Sustain Charlotte, a local non-profit organization, released a new brochure titled “Charlotte 2030: A Sustainable Vision for our Region.”
In the brochure, Sustain Charlotte lists the ways they see the Charlotte region changing over the next 20 years in 10 different aspects. These aspects are air, buildings and homes, economy, energy, food, parks and green space, waste, social equity, transportation and water.
Around UNC Charlotte, students and faculty hope to see, and expect to see various changes in the area.
Population growth, among most people on campus, is expected to grow. “I see Charlotte expanding immensely. I see it growing even more,” said political science major Rachel James.
Charlotte-native Ph.D. candidate Joseph Cochran also believes that Charlotte will grow, and has an estimation on how quickly the growth will occur. “That’s pretty much guaranteed,” he said. “What we’re likely to see is Charlotte will expand by about 20 percent, if it fits in with the trends.”
Even those from different parts of the country, who have spent only a few months here, see Charlotte as rapidly growing region. “I’d say a bigger population, [because] it’s a great place to live,” said Josh Scheerer, an information and software systems major. “I’m from Pennsylvania, so it is a little tougher not knowing the history [to predict anything], but Charlotte is a nice area.”
Another common aspect of Charlotte’s growth which both faculty and students readily discuss is the banking industry.
“I hope that the banking sector picks back up again, and I hope that Charlotte becomes prominent,” said W. Keener Hughen, assistant professor of finance UNC Charlotte.
While the problems with Charlotte’s banking sector are not limited to the Charlotte metropolitan area, some believe that Charlotte is faring with the difficulties better than other areas of the country. James believes that Charlotte is doing much better than the nation as a whole.
Some are not as hopeful that banking in Charlotte will recover, and even see other areas of Charlotte’s industry thrive due to the troubles being experienced by the banks. “We’ll probably see the energy sector increase in importance to replace the financial sector,” said Cochran. “And that depends largely on the amount of investment that the federal government, state government and local governments are willing to do, plus the ability of companies to relocate and start up.”
The environment and the push for the green movement is also on student’s minds.
Rumors spreading through the media cause students to see Charlotte’s environmental footprint to be a positively improving one. “I know there have been talks of…cars that don’t impact the environment as much,” said James. She also has heard that the city may begin using these types of cars for public transportation purposes. “The city may become more environmentally friendly than it is today,” she said.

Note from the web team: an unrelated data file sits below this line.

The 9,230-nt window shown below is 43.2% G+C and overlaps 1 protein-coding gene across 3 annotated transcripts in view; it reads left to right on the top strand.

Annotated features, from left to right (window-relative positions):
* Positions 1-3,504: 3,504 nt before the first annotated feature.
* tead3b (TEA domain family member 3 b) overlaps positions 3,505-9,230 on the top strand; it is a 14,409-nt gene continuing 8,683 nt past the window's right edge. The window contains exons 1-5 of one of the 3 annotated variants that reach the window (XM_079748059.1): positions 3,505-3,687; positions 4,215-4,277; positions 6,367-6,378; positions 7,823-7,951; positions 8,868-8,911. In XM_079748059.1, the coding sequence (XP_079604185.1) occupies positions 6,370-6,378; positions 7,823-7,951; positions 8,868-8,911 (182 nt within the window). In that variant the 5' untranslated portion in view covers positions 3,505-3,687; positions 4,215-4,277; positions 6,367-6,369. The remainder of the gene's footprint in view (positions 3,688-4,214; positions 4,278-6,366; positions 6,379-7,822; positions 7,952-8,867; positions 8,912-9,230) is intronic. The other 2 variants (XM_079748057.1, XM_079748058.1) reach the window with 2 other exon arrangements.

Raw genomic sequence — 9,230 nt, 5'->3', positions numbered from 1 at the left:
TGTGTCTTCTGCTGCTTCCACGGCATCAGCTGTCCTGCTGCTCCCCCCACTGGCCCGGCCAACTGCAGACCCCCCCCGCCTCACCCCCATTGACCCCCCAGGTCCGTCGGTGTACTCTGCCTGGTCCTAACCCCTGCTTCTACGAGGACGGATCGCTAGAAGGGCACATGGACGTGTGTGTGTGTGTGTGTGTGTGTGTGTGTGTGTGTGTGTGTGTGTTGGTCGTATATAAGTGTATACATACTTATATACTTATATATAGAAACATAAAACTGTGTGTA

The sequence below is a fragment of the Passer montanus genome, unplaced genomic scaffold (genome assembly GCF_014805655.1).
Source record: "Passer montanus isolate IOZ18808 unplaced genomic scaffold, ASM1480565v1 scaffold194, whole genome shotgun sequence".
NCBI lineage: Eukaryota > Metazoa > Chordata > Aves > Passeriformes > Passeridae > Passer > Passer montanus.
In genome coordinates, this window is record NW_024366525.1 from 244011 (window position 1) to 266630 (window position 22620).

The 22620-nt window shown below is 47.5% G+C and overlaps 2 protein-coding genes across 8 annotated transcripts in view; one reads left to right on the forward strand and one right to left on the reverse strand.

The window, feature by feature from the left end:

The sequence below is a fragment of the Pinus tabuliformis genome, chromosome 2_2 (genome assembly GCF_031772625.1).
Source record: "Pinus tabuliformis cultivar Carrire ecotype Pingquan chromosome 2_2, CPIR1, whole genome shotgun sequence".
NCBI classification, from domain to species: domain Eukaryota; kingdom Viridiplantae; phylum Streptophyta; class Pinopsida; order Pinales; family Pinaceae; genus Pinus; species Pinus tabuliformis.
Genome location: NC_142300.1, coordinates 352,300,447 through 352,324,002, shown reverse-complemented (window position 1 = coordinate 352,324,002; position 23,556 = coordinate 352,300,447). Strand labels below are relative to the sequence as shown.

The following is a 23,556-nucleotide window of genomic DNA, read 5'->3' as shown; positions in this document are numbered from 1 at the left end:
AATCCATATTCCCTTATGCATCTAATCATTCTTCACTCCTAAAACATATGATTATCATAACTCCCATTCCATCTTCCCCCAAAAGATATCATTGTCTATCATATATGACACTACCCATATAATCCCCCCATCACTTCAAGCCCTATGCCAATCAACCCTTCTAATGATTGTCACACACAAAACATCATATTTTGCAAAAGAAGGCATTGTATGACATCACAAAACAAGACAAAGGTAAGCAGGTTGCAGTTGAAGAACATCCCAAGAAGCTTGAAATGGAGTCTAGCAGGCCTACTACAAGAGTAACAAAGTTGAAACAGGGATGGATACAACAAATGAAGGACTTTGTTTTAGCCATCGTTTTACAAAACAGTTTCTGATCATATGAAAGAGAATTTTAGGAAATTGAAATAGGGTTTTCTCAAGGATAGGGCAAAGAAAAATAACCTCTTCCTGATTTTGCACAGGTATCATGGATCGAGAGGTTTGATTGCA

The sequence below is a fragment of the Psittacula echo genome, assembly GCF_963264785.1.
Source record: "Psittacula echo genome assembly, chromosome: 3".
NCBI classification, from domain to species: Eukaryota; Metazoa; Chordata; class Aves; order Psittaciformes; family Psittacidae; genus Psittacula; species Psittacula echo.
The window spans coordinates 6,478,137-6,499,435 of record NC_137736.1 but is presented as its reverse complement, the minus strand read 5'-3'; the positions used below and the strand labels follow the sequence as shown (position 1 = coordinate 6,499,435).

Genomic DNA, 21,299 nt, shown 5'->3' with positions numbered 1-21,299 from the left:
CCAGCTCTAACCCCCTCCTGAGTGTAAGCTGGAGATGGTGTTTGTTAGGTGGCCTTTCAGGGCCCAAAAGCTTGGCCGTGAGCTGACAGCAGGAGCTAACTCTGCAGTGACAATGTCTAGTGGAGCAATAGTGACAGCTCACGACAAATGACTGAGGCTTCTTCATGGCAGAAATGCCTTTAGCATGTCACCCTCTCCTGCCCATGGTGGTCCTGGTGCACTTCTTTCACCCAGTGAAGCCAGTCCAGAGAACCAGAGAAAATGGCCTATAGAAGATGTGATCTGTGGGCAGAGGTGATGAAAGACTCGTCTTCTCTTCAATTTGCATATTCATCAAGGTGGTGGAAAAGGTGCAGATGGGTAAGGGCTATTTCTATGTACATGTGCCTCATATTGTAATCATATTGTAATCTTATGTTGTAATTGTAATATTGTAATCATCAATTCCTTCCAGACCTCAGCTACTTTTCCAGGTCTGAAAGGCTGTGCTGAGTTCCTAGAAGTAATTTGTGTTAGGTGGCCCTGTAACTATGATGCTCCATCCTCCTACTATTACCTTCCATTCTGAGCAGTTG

Hughen feels that environmental change may be one of the more difficult changes the region will endure. “There’s a lot of fight [against the green movement] because people fight against everything,” he said. “But I think it will be good and Charlotte will be just like every other city.”
Other efforts that are being made as part of the current green movement may also be improved and continued, says Cochran. “You’ll see a push towards more environmentally friendly technologies, not necessarily solar or wind, but there will be a push towards more efficiency. And that’s what is already occurring in the area.”
While others are optimistic about the environment, Scheerer disagrees that the Charlotte area will improve in the coming years. “Realistically, we’ll be less environmentally friendly,” he said.
While many students and faculty around campus focus on the changes in the size, economy and the environment of Charlotte and the surrounding area, others would like to see other changes made as well. “I would like to see more community programs for kids in school,” said Samantha Carey, a nursing student. “And more outreach programs for the homeless. I think that’s a big problem here.”
Sustain Charlotte focuses on serving as a “catalyst for change,” according to the organization’s website. They strive to enhance the future for the Charlotte area. The director of the organization, Shannon Binns, moved to Charlotte in 2007.
The brochure is based on the movement that they launched on Nov. 1, 2010, under the same name as the brochure.